I am a 55 year old female with heavy facial hair; I have had fuzz all my life and have faced the fact that I need to shave my face at this age. If I did not shave each day, long hairs would sprout from my throat and chin. Needless to say, when younger I never thought that I would need to shave daily, but such is my reality since about four years ago when menses ceased for good. I am careful about shaving my philtrum, because of this recurring problem that happens maybe once a year, but two days ago, I shaved it too closely with my Bic and now I have a swelling, burning sore, similar to a cold sore, on the philtrum. It started out as in the past, a burning, small blister; this changes to a larger sore about the size of a pea with sort of a crust that develops after three to four days, then the crust falls off and very slow healing begins with pink skin. In my twenties I used depilatories, but shaving is faster and less dangerous to skin, I feel; also I have ruled out electrolysis as too much fuss. I am resigned to shaving and it is less invasive/dangerous than chemicals or needles. Is there a quicker way to heal up this sore? In general, they are gone in two weeks.
It could be eczema, sweat dermatitis, allergic reactions or folliculitis. This could most definitely be secondary to shaving.
You need to wash the areas several times with fresh water. Do not use any cosmetic products at the sites.
Apply calamine lotion at the site of the lesions and see if it helps. You could take some oral antihistamine medications like cetrizine or loratadine. You need to maintain a good personal hygiene .
Anti-itch drugs, often antihistamine, may reduce the itch during a flare up of eczema, and the reduced scratching in turn reduces damage and irritation to the skin.
For mild-moderate eczema a weak steroid may be used (e.g. hydrocortisone or desonide), whilst more severe cases require a higher-potency steroid (e.g. clobetasol propionate, fluocinonide).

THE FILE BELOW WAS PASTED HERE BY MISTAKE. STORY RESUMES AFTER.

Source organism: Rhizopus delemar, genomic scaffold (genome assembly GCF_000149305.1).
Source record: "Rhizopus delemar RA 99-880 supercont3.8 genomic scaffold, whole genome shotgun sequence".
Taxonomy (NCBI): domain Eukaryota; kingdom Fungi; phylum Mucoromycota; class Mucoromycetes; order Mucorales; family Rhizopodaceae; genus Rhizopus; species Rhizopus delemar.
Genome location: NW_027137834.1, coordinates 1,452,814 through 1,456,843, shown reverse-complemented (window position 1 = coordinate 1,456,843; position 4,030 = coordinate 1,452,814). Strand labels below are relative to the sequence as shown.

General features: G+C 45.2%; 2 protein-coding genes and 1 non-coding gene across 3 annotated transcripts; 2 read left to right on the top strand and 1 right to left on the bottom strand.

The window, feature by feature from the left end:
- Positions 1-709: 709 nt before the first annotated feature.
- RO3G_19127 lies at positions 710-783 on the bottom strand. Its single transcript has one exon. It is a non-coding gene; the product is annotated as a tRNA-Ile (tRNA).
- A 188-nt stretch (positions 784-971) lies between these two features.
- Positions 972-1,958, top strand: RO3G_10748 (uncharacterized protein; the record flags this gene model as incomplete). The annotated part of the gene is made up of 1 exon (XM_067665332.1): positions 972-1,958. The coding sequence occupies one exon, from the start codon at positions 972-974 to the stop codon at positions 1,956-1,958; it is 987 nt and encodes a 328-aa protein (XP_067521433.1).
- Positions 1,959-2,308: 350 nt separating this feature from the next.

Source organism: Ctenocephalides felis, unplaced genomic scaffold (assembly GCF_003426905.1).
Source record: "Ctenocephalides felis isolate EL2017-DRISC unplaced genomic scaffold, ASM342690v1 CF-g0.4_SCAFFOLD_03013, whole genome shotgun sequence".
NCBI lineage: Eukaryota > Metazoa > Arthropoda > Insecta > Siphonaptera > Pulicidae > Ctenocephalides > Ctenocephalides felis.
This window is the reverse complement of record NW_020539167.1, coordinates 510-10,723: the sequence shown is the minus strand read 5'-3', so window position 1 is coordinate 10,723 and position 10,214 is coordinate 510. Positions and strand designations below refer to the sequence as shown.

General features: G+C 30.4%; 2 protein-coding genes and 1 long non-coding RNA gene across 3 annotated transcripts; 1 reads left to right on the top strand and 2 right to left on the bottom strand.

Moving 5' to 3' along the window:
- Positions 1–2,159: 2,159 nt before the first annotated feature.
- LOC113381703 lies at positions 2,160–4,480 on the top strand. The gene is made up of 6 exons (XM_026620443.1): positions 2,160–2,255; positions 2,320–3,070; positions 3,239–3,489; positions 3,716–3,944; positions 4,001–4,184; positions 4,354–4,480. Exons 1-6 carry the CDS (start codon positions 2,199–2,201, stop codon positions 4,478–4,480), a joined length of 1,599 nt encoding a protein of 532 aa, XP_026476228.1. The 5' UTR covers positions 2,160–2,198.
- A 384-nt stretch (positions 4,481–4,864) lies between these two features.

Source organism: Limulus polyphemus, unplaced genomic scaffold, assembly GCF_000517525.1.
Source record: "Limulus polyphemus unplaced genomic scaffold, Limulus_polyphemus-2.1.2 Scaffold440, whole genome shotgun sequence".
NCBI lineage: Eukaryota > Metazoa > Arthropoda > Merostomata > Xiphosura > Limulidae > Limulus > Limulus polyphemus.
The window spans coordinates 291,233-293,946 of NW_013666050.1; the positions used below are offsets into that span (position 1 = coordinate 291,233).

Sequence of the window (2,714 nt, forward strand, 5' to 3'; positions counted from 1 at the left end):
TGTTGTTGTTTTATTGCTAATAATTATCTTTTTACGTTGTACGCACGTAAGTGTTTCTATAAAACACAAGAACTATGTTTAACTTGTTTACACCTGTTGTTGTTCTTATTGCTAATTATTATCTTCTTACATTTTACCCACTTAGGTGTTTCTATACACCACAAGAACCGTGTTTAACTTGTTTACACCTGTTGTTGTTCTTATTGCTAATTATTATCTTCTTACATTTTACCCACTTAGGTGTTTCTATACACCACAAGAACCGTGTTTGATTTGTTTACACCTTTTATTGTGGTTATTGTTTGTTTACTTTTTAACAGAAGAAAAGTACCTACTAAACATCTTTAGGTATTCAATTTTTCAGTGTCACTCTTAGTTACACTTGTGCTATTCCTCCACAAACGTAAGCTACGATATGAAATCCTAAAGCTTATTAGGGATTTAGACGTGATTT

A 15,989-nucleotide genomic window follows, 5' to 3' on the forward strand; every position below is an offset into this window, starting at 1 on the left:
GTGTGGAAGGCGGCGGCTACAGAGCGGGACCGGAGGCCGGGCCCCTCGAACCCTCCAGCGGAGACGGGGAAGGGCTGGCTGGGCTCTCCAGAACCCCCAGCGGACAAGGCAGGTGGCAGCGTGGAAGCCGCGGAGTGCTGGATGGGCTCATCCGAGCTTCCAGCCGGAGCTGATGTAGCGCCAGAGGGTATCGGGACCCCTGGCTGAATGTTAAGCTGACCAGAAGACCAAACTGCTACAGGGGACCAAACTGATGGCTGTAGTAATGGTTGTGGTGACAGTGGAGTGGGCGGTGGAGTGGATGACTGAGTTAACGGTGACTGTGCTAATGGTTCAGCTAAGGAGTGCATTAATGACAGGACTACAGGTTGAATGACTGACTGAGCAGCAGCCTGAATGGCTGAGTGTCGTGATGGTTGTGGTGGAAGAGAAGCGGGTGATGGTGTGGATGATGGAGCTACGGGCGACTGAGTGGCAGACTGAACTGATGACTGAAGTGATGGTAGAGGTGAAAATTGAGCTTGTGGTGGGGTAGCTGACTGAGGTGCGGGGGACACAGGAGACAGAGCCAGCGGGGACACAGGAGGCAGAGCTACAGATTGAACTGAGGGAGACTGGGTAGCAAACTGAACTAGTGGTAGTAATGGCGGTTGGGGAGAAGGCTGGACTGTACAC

Eczema can be exacerbated by dryness of the skin. Moisturizing is one of the most important self-care treatments for sufferers of eczema. Keeping the affected area moistened can promote skin healing and relief of symptoms.
Folliculitis is infection and inflammation of the hair follicles. The condition may be superficial (i.e., on the surface of the skin) or deep within the follicles.The most common cause of folliculitis is infection by the bacteria Staphylococcus aureus.
Folliculitis symptoms can appear independent of infection. Exposure of the skin to certain chemicals, especially oils and tars, can trigger an outbreak. People with depressed immune systems, diabetes, or obesity have a greater risk of contracting folliculitis than the general population.
Be extremely careful about personal hygiene. Application of antiseptic washes may help prevent recurrences. A topical antibiotic cream, mupirocin (Bactroban®), has been effective at reducing bacterial colonization in the nostrils. It is applied twice daily for a week and is repeated every 6 months.
I have folliculitus (folliculitis) but I also have a very itchy philtrum and it's really itchy and uncomfortable when I go out in public. What is this... I spend a lot of time in front of the mirror and I know that one Philtrum is bigger than the other because of this. It doesn't hurt but itches like crazy sometimes. What the hell is this? It's actually been ruining my life for 3 years now.
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